In a bid to make digitalisation sustainable, the German environmental ministry just relased its “Environmental Digital Agenda”.
What’s a key element to this? A Right to Repair for ICT products.
The German ministry is calling for a European right to repair, either “within the framework of the EU Ecodesign Directive or a repair directive for electrical and electronic equipment”.
The first of the agenda‘s five key measures consists of a longer life span for digital devices and mandatory warranties:
“Devices like smartphones and tablets have to become more sustainable. By expanding the European manufacturer’s obligation to make statements about the guaranteed lifespan of electronic products, manufacturers should compete for the most durable product.
Products should also become more sustainable through binding regulations for updates, spare parts, as well as cross-manufacturer solutions for the exchange of batteries, displays and other hardware components. This could be regulated via the EU Ecodesign Directive.
The Federal Government should work towards this during their Council Presidency.”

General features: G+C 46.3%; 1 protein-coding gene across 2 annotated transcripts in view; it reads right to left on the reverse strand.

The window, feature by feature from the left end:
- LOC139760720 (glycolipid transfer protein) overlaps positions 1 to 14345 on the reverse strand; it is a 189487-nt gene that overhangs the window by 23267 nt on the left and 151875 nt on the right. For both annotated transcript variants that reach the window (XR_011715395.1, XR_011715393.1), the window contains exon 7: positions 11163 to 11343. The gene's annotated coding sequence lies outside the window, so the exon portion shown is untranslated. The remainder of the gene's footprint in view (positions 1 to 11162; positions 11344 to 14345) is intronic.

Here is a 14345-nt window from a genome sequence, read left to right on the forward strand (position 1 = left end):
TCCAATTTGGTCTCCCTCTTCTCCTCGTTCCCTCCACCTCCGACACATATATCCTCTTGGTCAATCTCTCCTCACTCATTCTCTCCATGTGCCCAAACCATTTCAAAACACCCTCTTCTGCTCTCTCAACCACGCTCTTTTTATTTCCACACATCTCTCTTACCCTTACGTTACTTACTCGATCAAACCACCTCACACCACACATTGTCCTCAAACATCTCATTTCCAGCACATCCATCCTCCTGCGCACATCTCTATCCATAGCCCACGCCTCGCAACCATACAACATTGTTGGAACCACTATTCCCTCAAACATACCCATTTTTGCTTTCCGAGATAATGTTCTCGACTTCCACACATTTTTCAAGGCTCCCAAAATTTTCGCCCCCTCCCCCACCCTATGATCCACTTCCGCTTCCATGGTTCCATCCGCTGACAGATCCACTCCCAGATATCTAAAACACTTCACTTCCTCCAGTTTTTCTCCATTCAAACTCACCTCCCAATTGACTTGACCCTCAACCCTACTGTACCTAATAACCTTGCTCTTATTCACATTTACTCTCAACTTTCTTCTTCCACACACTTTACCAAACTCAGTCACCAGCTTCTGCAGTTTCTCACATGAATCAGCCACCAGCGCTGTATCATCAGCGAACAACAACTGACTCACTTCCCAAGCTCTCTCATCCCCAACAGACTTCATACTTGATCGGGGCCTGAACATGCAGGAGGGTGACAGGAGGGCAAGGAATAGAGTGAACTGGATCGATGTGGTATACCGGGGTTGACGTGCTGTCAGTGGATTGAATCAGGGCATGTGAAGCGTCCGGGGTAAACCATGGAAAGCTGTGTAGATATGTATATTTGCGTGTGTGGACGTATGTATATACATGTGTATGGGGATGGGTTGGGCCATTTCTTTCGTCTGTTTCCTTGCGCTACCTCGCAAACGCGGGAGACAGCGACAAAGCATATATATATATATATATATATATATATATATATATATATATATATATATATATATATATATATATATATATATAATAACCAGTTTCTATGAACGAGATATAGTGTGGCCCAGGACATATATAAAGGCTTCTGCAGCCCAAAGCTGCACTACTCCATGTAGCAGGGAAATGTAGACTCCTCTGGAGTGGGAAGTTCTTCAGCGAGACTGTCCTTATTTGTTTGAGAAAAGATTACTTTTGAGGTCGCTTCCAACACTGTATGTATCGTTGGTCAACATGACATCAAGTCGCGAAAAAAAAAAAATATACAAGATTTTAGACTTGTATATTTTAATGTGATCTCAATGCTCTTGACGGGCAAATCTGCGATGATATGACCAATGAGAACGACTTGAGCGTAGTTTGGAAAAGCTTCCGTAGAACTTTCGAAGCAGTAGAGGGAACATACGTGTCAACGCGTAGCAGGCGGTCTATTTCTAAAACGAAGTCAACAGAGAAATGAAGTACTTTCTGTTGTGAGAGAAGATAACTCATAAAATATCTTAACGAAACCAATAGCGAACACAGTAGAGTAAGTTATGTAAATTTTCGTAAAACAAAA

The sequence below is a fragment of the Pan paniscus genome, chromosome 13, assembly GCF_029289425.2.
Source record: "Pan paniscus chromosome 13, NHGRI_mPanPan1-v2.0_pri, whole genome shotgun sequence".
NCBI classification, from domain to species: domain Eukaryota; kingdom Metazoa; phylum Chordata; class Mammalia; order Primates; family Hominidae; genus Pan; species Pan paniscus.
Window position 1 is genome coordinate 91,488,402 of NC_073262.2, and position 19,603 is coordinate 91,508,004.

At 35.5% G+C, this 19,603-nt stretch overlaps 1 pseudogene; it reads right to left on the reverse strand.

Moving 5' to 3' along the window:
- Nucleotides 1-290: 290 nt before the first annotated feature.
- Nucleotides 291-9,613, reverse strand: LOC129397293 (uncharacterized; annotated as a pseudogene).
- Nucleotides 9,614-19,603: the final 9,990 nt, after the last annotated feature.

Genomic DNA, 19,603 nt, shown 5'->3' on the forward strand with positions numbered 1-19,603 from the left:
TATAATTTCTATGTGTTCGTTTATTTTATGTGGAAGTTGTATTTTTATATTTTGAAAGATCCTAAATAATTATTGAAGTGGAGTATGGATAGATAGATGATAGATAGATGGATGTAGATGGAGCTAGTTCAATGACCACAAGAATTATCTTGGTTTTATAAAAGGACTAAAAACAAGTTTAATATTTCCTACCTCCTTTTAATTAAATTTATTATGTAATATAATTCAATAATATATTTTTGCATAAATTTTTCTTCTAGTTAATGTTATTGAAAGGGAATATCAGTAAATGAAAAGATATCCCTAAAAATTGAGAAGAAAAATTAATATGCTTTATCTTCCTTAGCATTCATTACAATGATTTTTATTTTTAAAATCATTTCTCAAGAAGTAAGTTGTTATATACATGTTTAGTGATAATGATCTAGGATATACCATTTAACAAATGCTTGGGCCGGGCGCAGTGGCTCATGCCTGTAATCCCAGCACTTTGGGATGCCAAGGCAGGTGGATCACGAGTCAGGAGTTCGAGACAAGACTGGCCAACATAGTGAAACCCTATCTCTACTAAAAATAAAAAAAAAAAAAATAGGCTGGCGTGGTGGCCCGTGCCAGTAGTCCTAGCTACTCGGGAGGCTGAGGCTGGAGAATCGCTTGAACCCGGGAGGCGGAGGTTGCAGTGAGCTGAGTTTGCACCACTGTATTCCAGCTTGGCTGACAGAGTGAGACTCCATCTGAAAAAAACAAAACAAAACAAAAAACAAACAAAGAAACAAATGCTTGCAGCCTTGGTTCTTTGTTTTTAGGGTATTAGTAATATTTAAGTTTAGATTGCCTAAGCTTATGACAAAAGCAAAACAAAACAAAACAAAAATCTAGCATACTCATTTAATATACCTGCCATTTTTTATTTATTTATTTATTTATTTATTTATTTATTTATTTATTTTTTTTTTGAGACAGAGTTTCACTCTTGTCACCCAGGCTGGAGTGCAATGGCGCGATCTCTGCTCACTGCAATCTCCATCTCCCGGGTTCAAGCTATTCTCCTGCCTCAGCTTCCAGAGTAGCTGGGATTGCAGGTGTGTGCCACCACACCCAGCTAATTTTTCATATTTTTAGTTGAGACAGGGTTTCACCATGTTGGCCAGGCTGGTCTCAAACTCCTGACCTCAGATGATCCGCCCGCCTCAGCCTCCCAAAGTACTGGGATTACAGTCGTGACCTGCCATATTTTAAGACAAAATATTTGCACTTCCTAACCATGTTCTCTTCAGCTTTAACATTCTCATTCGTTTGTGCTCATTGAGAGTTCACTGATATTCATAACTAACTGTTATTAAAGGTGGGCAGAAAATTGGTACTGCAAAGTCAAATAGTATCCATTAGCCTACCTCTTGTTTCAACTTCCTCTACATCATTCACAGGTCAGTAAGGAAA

Other measures mentioned to make products last longer include:
Expanding the EU Ecodesign directive:
- Application to new product groups (e.g. smartphones)
- Criteria update for products already regulated through the directive (e.g. computers)
- Establishment of minimum standards for resource efficiency
- Information from manufacturers on longevity of hardware software systems
- Speeding up existing regulatory processes due to accelerated technology and product cycles
Seeing the Ministry of environment commit to making smartphones and other ICT products more repairable is a great step towards using less resources.
- Strenghten market surveillance (mandatory inspection for electronic marketplaces)
- Ensure the visibility of the ecological footprint of products
- Provision of environmentally relevant product information
- Label for sustainable online trading
Seeing the Ministry of environment (lead by the social democrats SPD) commit to making smartphones and other ICT products more repairable is a great step towards using less resources. It remains unclear, however, how committed the whole German government is to this process. The CDU-lead ministry for economic affairs is in charge of the German work on the EU Ecodesign development process.
Additionally, the government will also need support from other member states in order to step up EU Ecodesign regulations. If it wants to succeed, the Federal Government will have to set priorities as part of the Council Presidency, which starts in July.
Text originally published on Runder Tisch Reparatur’s website.